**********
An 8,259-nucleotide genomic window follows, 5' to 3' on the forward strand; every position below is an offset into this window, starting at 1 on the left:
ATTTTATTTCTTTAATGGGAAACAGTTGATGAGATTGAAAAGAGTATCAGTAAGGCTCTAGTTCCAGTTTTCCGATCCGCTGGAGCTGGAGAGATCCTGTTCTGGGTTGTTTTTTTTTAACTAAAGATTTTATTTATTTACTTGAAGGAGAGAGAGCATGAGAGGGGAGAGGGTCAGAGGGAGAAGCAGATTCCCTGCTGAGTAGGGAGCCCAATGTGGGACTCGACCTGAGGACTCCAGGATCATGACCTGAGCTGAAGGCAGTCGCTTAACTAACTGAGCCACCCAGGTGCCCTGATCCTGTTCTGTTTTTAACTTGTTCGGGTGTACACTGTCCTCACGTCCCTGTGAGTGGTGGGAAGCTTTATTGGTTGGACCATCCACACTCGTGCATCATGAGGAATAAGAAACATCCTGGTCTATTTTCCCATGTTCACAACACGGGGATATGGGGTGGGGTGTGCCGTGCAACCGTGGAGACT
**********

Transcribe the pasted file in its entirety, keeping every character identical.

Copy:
An 8,259-nucleotide genomic window follows, 5' to 3' on the forward strand; every position below is an offset into this window, starting at 1 on the left:
ATTTTATTTCTTTAATGGGAAACAGTTGATGAGATTGAAAAGAGTATCAGTAAGGCTCTAGTTCCAGTTTTCCGATCCGCTGGAGCTGGAGAGATCCTGTTCTGGGTTGTTTTTTTTTAACTAAAGATTTTATTTATTTACTTGAAGGAGAGAGAGCATGAGAGGGGAGAGGGTCAGAGGGAGAAGCAGATTCCCTGCTGAGTAGGGAGCCCAATGTGGGACTCGACCTGAGGACTCCAGGATCATGACCTGAGCTGAAGGCAGTCGCTTAACTAACTGAGCCACCCAGGTGCCCTGATCCTGTTCTGTTTTTAACTTGTTCGGGTGTACACTGTCCTCACGTCCCTGTGAGTGGTGGGAAGCTTTATTGGTTGGACCATCCACACTCGTGCATCATGAGGAATAAGAAACATCCTGGTCTATTTTCCCATGTTCACAACACGGGGATATGGGGTGGGGTGTGCCGTGCAACCGTGGAGACT